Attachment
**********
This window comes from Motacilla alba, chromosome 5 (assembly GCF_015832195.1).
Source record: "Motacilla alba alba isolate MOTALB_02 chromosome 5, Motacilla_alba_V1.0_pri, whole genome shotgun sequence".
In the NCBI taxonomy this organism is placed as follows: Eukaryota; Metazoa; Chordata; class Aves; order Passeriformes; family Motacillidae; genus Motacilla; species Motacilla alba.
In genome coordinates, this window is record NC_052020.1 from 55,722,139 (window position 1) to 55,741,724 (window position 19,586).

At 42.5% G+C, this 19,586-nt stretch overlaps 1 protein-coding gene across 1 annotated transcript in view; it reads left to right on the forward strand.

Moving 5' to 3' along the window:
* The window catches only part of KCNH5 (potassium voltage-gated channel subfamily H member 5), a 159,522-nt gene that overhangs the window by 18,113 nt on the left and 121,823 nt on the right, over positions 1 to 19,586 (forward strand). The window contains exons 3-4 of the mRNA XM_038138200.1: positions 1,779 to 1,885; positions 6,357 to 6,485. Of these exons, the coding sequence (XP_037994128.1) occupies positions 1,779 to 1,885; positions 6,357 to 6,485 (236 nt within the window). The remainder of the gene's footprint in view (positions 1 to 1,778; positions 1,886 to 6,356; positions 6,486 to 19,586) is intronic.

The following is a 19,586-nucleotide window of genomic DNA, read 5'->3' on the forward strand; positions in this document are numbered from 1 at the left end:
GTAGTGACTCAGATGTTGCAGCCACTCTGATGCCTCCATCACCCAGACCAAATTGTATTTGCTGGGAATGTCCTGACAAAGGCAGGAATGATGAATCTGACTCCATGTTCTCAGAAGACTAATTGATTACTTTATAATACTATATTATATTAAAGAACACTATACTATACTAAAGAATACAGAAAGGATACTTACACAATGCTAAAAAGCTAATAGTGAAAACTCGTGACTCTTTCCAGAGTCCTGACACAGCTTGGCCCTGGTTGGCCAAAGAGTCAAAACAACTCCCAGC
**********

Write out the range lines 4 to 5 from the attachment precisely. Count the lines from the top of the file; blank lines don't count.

In genome coordinates, this window is record NC_052020.1 from 55,722,139 (window position 1) to 55,741,724 (window position 19,586).

At 42.5% G+C, this 19,586-nt stretch overlaps 1 protein-coding gene across 1 annotated transcript in view; it reads left to right on the forward strand.